Maintenance of romantic relationships

Felicity Picton
Mind Map by , created over 5 years ago

A2 Psychology (PSYA3 - relationships) Mind Map on Maintenance of romantic relationships, created by Felicity Picton on 05/28/2014.

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Felicity Picton
Created by Felicity Picton over 5 years ago
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Maintenance of romantic relationships
1 Social exchange theory (Thibaut and Kelley) based on profit and loss, and a comparison level
1.1 AO1
1.1.1 Profit and Loss: Aim to maximise rewards and minimise costs. If the profits out weigh the costs then the relationship will succeed
1.2 AO2
1.2.1 Rasbult and Martz: use this theory to explain why some women stay in abusive relationships. If the investments are high, such as children and financial security, and alternatives are low, such as no money and nowhere else to live; it would be considered as a profit situation and the woman would stay
1.2.2 Cultural bias: Moghaddam - 'economic' theories only apply to short-term, high mobility western cultures ie uni students
1.2.3 Reductionist: breaks down relationship into basic social interactions that are focused on selfish rewards of individual
1.2.4 It also fails to take into account of the notion of fairness between the two individuals leading to equality rather than a constant seeking of profits
1.3 Comparison level
1.3.1 AO1
1.3.1.1 Thibaut and Kelley suggest we develop a comparison level which is a level that we judge all our relationships against. Comparison level can come from previous relationships, media or parents. If we judge the potential profit in a new relationship exceeds our comparison level then we will judge the relationship as worthwhile. Can use this comparison level to explain why we might leave our current partner to enter a new relationship
1.3.2 AO2
1.3.2.1 A way of dealing with potential threats is to get rid of them. Simpson asked P's to rate members of the opposite sex in terms of attractiveness; those P's who were involved in a relationship gave lower ratings than the single P's supporting comparison level.
1.3.2.1.1 Flaw of comparison level is that it fails to explain why people leave relationships despite having an alternative
1.3.2.2 Social exchange theory can be used to explain how sex is used as an exchange resource in intimate relationships. Marelich found when surveying american student, men were more likely to use blatant lies, such as caring for the woman or commitment, to have sex than women who are more likely to have sex to avoid confrontation, gain partner approval and promote intimacy. This shows that sexual deception is part of the social exchange process; the rewards are the pleasure of sex and positve relationships and the costs are sexual deception and unwanted sex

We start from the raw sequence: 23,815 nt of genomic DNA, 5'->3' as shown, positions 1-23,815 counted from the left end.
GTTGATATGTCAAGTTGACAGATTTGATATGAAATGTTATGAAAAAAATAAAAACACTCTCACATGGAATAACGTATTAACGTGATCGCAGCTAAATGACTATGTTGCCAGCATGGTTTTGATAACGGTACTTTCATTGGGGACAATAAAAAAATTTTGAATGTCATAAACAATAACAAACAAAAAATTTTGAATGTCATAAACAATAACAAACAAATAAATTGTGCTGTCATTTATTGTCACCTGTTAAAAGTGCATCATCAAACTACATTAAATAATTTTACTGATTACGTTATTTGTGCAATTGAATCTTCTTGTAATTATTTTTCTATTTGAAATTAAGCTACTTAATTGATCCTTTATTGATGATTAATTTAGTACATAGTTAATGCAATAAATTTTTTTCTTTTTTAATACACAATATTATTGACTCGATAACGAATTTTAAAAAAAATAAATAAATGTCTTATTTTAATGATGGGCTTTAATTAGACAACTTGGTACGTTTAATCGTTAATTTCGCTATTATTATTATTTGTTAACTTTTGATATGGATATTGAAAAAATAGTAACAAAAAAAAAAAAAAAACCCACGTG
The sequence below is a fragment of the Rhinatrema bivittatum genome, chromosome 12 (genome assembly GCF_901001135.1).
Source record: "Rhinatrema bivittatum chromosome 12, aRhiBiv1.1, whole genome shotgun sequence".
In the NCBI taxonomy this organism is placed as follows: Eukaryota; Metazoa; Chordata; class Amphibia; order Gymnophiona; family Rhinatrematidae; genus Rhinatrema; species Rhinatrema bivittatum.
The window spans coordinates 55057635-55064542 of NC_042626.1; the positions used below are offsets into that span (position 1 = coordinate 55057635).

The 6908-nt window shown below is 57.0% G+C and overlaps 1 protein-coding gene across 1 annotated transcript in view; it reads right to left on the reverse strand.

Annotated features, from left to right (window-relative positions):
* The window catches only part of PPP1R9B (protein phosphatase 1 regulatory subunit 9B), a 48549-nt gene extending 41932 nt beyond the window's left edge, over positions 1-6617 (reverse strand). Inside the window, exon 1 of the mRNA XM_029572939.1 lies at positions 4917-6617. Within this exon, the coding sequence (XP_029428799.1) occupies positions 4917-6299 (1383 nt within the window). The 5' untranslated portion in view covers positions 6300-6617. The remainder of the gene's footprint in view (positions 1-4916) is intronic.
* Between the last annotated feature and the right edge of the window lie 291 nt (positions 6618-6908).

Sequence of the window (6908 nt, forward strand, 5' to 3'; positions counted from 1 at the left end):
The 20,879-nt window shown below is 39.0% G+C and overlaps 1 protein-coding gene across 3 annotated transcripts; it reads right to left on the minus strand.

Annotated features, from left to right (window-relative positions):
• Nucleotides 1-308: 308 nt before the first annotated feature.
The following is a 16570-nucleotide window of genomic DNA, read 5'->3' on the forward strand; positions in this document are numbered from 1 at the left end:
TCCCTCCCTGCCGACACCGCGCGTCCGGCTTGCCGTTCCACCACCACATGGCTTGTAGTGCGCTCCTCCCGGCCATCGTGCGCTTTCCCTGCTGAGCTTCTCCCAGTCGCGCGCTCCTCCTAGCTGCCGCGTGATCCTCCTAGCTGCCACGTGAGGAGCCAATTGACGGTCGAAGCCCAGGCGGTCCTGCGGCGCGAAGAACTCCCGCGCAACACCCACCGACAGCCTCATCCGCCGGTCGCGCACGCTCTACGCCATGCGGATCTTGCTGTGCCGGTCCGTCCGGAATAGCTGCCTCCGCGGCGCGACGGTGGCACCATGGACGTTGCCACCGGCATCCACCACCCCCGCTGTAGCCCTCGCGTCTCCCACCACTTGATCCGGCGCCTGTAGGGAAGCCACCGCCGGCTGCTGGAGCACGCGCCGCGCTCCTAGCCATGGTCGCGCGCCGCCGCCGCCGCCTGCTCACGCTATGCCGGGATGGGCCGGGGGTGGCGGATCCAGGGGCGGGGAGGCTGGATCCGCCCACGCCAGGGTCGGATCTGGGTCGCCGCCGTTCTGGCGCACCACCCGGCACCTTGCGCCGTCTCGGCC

2 Equity theory (Walster et al)
2.1 Inequity and distress (Messick and Cook)
2.1.1 AO1
2.1.1.1 Fairness in relationships. People who strive to achieve fairness in their relationships and feel distressed if they perceive unfairness. If an individual puts more in than they get out they would perceive inequity, equally if they receive more than they give they will also experience inequity. The greater the perceived inequity, they greater the dissatisfaction and greater the distress
2.1.2 AO2
2.1.2.1 Stafford and Canary asked over 200 married couples to complete measures of equity and relationship satisfaction. They found that the highest satisfied P's were those who perceived their relationships to be equitable. These findings support equity theory
2.2 Ratio of inputs and outputs
2.2.1 AO1
2.2.1.1 Equity doesn't necessarily mean equality. Equity is concerned with perceived ratio of inputs and outputs: an equitable relationship should be one where the partner's benefits minus their costs equals their partner's benefits less their costs.
2.2.1.1.1 If we perceive inequality in our relationship we are motivated to restore it. For example, we may change the amount we put into a relationship and/or the amount we demand from the relationship. We may also compare our relationships to our CL for other relationships to see whether we should continue the relationships or start a new one.
2.2.2 AO2
2.2.2.1 What happens if the relationship is inequitable? DeMaris wanted to find out whether marital inequity is associated with later marital disruption. He used 1500 couples as part of the US national survey of families and households and found that the only association of marital inequity and marital disruption was the women's sense of being under benefited in cases of divorce
2.2.2.1.1 Slightly supports but the gender differences makes it difficult to completely support.

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